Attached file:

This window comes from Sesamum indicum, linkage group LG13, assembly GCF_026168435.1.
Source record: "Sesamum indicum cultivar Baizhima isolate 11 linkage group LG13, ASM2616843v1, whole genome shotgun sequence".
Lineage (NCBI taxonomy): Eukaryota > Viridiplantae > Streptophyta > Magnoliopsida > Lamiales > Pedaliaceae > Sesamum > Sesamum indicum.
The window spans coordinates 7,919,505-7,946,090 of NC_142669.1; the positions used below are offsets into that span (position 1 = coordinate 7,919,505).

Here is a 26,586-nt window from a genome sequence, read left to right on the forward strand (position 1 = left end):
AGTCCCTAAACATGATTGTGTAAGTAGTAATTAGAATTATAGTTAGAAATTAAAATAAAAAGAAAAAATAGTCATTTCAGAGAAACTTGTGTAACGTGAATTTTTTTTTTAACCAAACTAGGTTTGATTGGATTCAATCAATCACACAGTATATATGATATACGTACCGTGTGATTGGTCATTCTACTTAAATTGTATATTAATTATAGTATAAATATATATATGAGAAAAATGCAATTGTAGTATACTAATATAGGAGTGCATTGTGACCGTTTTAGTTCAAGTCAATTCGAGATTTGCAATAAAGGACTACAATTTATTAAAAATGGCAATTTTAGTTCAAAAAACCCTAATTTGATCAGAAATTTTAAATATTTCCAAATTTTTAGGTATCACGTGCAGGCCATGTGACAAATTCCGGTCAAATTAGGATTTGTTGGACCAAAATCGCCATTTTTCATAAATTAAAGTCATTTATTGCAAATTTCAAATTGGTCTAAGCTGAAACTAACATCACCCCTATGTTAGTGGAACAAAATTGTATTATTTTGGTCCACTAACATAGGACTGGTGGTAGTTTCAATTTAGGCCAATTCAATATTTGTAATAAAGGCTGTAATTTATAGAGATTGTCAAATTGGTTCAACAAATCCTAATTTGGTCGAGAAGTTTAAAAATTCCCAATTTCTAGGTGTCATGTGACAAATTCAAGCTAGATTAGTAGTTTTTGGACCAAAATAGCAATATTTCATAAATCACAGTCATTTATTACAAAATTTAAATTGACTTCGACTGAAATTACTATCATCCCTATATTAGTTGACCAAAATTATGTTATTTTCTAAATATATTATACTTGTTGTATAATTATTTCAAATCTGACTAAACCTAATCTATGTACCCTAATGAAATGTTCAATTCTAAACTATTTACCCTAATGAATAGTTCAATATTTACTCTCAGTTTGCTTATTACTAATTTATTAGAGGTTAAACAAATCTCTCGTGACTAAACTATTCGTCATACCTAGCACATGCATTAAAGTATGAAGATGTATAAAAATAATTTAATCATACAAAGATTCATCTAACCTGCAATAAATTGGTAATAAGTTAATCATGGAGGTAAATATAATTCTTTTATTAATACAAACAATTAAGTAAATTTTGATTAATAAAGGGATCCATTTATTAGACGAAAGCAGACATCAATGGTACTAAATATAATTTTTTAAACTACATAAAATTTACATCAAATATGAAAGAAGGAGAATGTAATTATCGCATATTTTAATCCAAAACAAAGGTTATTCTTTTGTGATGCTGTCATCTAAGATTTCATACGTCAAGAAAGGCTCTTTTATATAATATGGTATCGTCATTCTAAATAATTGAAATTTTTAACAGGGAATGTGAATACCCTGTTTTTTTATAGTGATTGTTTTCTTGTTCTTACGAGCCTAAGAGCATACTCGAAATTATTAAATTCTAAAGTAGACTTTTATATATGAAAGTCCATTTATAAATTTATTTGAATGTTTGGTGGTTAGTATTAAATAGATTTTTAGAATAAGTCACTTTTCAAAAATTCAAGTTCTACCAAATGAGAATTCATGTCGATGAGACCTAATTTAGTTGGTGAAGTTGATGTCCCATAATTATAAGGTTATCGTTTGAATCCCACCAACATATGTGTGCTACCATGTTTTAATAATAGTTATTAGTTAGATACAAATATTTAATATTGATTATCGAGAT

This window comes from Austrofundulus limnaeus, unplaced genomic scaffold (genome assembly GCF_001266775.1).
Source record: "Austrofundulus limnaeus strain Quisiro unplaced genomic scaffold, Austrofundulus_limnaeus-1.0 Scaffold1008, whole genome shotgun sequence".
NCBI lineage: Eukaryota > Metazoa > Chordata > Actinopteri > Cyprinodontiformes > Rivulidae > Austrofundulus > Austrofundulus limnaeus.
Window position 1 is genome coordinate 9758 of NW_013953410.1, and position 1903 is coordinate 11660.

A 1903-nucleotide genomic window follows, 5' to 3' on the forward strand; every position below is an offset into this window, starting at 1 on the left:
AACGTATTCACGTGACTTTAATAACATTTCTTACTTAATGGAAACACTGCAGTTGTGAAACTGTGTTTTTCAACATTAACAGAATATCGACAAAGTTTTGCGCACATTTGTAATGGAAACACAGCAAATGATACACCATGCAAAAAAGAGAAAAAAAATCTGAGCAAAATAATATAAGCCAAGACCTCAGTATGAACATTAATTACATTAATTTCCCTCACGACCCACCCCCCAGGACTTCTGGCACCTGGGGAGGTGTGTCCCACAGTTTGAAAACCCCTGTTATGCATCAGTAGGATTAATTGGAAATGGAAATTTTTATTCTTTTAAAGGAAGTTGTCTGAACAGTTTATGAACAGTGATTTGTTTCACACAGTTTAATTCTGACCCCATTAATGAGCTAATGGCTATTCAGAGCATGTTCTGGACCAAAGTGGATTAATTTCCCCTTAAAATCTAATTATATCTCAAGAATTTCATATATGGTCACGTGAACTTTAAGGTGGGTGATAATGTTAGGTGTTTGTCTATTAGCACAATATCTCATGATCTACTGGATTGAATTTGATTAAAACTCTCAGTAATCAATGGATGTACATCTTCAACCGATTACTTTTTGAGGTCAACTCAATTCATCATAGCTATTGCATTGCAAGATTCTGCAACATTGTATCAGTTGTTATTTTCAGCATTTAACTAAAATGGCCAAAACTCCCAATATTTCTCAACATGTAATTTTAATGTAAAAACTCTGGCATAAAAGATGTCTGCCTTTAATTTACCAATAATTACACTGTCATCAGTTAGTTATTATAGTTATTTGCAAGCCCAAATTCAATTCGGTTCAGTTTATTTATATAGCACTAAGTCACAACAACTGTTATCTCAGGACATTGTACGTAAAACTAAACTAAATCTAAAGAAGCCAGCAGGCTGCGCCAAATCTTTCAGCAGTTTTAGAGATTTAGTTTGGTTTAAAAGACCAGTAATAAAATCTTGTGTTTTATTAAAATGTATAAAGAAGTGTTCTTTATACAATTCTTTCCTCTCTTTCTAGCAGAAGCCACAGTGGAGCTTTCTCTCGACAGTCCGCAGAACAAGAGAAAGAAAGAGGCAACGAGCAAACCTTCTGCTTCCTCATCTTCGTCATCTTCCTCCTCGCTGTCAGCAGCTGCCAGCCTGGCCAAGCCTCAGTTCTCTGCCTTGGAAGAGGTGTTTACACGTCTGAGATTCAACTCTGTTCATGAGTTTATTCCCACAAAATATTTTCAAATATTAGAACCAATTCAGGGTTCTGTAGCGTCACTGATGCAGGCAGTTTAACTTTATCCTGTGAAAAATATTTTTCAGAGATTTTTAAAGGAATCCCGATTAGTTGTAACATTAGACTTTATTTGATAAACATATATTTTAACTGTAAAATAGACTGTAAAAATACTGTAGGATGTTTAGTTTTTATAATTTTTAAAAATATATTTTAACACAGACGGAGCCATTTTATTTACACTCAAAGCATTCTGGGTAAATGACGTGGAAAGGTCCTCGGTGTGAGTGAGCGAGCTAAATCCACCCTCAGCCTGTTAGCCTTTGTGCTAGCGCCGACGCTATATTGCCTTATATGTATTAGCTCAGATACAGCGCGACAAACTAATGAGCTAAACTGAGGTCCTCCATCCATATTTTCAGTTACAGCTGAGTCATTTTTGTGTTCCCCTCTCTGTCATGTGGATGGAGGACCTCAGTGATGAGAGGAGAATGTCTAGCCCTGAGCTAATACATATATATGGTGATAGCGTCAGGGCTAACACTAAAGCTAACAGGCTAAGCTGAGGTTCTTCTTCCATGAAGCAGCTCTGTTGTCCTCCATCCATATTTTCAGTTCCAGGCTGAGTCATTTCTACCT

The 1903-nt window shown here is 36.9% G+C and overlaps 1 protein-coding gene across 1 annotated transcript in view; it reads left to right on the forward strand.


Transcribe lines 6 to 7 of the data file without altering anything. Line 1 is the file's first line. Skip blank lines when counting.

AGTCCCTAAACATGATTGTGTAAGTAGTAATTAGAATTATAGTTAGAAATTAAAATAAAAAGAAAAAATAGTCATTTCAGAGAAACTTGTGTAACGTGAATTTTTTTTTTAACCAAACTAGGTTTGATTGGATTCAATCAATCACACAGTATATATGATATACGTACCGTGTGATTGGTCATTCTACTTAAATTGTATATTAATTATAGTATAAATATATATATGAGAAAAATGCAATTGTAGTATACTAATATAGGAGTGCATTGTGACCGTTTTAGTTCAAGTCAATTCGAGATTTGCAATAAAGGACTACAATTTATTAAAAATGGCAATTTTAGTTCAAAAAACCCTAATTTGATCAGAAATTTTAAATATTTCCAAATTTTTAGGTATCACGTGCAGGCCATGTGACAAATTCCGGTCAAATTAGGATTTGTTGGACCAAAATCGCCATTTTTCATAAATTAAAGTCATTTATTGCAAATTTCAAATTGGTCTAAGCTGAAACTAACATCACCCCTATGTTAGTGGAACAAAATTGTATTATTTTGGTCCACTAACATAGGACTGGTGGTAGTTTCAATTTAGGCCAATTCAATATTTGTAATAAAGGCTGTAATTTATAGAGATTGTCAAATTGGTTCAACAAATCCTAATTTGGTCGAGAAGTTTAAAAATTCCCAATTTCTAGGTGTCATGTGACAAATTCAAGCTAGATTAGTAGTTTTTGGACCAAAATAGCAATATTTCATAAATCACAGTCATTTATTACAAAATTTAAATTGACTTCGACTGAAATTACTATCATCCCTATATTAGTTGACCAAAATTATGTTATTTTCTAAATATATTATACTTGTTGTATAATTATTTCAAATCTGACTAAACCTAATCTATGTACCCTAATGAAATGTTCAATTCTAAACTATTTACCCTAATGAATAGTTCAATATTTACTCTCAGTTTGCTTATTACTAATTTATTAGAGGTTAAACAAATCTCTCGTGACTAAACTATTCGTCATACCTAGCACATGCATTAAAGTATGAAGATGTATAAAAATAATTTAATCATACAAAGATTCATCTAACCTGCAATAAATTGGTAATAAGTTAATCATGGAGGTAAATATAATTCTTTTATTAATACAAACAATTAAGTAAATTTTGATTAATAAAGGGATCCATTTATTAGACGAAAGCAGACATCAATGGTACTAAATATAATTTTTTAAACTACATAAAATTTACATCAAATATGAAAGAAGGAGAATGTAATTATCGCATATTTTAATCCAAAACAAAGGTTATTCTTTTGTGATGCTGTCATCTAAGATTTCATACGTCAAGAAAGGCTCTTTTATATAATATGGTATCGTCATTCTAAATAATTGAAATTTTTAACAGGGAATGTGAATACCCTGTTTTTTTATAGTGATTGTTTTCTTGTTCTTACGAGCCTAAGAGCATACTCGAAATTATTAAATTCTAAAGTAGACTTTTATATATGAAAGTCCATTTATAAATTTATTTGAATGTTTGGTGGTTAGTATTAAATAGATTTTTAGAATAAGTCACTTTTCAAAAATTCAAGTTCTACCAAATGAGAATTCATGTCGATGAGACCTAATTTAGTTGGTGAAGTTGATGTCCCATAATTATAAGGTTATCGTTTGAATCCCACCAACATATGTGTGCTACCATGTTTTAATAATAGTTATTAGTTAGATACAAATATTTAATATTGATTATCGAGAT

This window comes from Austrofundulus limnaeus, unplaced genomic scaffold (genome assembly GCF_001266775.1).